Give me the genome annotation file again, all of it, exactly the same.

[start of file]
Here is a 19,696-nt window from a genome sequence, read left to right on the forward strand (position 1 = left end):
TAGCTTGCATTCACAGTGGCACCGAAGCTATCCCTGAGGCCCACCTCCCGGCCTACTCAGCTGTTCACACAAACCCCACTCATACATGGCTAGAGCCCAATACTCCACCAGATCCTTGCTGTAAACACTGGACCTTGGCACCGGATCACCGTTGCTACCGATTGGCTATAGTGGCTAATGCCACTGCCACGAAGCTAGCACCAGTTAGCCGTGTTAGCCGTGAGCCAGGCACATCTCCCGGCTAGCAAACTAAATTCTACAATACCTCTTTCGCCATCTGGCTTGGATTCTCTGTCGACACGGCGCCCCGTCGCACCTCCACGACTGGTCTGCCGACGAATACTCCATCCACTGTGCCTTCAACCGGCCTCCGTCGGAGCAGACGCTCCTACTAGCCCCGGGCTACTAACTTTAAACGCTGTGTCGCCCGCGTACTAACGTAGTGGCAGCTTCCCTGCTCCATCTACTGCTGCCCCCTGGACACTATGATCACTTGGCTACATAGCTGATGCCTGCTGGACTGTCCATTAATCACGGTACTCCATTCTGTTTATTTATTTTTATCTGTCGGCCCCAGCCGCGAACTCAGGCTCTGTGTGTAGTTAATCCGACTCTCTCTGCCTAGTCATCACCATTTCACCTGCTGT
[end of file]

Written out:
Here is a 19,696-nt window from a genome sequence, read left to right on the forward strand (position 1 = left end):
TAGCTTGCATTCACAGTGGCACCGAAGCTATCCCTGAGGCCCACCTCCCGGCCTACTCAGCTGTTCACACAAACCCCACTCATACATGGCTAGAGCCCAATACTCCACCAGATCCTTGCTGTAAACACTGGACCTTGGCACCGGATCACCGTTGCTACCGATTGGCTATAGTGGCTAATGCCACTGCCACGAAGCTAGCACCAGTTAGCCGTGTTAGCCGTGAGCCAGGCACATCTCCCGGCTAGCAAACTAAATTCTACAATACCTCTTTCGCCATCTGGCTTGGATTCTCTGTCGACACGGCGCCCCGTCGCACCTCCACGACTGGTCTGCCGACGAATACTCCATCCACTGTGCCTTCAACCGGCCTCCGTCGGAGCAGACGCTCCTACTAGCCCCGGGCTACTAACTTTAAACGCTGTGTCGCCCGCGTACTAACGTAGTGGCAGCTTCCCTGCTCCATCTACTGCTGCCCCCTGGACACTATGATCACTTGGCTACATAGCTGATGCCTGCTGGACTGTCCATTAATCACGGTACTCCATTCTGTTTATTTATTTTTATCTGTCGGCCCCAGCCGCGAACTCAGGCTCTGTGTGTAGTTAATCCGACTCTCTCTGCCTAGTCATCACCATTTCACCTGCTGT